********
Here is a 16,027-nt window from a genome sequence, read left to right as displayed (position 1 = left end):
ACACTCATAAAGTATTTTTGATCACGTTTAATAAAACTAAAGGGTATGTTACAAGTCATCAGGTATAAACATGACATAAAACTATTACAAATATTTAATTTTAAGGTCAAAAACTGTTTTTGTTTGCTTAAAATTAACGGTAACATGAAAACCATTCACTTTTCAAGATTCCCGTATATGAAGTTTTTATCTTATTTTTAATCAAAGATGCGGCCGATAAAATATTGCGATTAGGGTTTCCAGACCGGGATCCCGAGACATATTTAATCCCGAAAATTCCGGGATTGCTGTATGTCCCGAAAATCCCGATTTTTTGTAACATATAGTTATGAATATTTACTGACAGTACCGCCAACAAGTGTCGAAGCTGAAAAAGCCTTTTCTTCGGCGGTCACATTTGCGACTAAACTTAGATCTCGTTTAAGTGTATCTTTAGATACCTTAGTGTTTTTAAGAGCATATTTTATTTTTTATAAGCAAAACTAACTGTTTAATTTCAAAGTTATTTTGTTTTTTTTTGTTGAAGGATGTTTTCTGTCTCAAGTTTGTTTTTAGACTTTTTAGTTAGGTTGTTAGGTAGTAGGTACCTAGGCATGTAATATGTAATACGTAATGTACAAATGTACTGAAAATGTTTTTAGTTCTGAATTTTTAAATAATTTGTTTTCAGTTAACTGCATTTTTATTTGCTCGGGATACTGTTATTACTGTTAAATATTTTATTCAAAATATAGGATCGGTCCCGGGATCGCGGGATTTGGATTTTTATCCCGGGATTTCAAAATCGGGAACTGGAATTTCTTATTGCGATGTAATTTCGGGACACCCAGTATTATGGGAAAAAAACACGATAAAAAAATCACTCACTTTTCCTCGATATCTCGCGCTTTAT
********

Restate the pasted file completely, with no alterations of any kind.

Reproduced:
Here is a 16,027-nt window from a genome sequence, read left to right as displayed (position 1 = left end):
ACACTCATAAAGTATTTTTGATCACGTTTAATAAAACTAAAGGGTATGTTACAAGTCATCAGGTATAAACATGACATAAAACTATTACAAATATTTAATTTTAAGGTCAAAAACTGTTTTTGTTTGCTTAAAATTAACGGTAACATGAAAACCATTCACTTTTCAAGATTCCCGTATATGAAGTTTTTATCTTATTTTTAATCAAAGATGCGGCCGATAAAATATTGCGATTAGGGTTTCCAGACCGGGATCCCGAGACATATTTAATCCCGAAAATTCCGGGATTGCTGTATGTCCCGAAAATCCCGATTTTTTGTAACATATAGTTATGAATATTTACTGACAGTACCGCCAACAAGTGTCGAAGCTGAAAAAGCCTTTTCTTCGGCGGTCACATTTGCGACTAAACTTAGATCTCGTTTAAGTGTATCTTTAGATACCTTAGTGTTTTTAAGAGCATATTTTATTTTTTATAAGCAAAACTAACTGTTTAATTTCAAAGTTATTTTGTTTTTTTTTGTTGAAGGATGTTTTCTGTCTCAAGTTTGTTTTTAGACTTTTTAGTTAGGTTGTTAGGTAGTAGGTACCTAGGCATGTAATATGTAATACGTAATGTACAAATGTACTGAAAATGTTTTTAGTTCTGAATTTTTAAATAATTTGTTTTCAGTTAACTGCATTTTTATTTGCTCGGGATACTGTTATTACTGTTAAATATTTTATTCAAAATATAGGATCGGTCCCGGGATCGCGGGATTTGGATTTTTATCCCGGGATTTCAAAATCGGGAACTGGAATTTCTTATTGCGATGTAATTTCGGGACACCCAGTATTATGGGAAAAAAACACGATAAAAAAATCACTCACTTTTCCTCGATATCTCGCGCTTTAT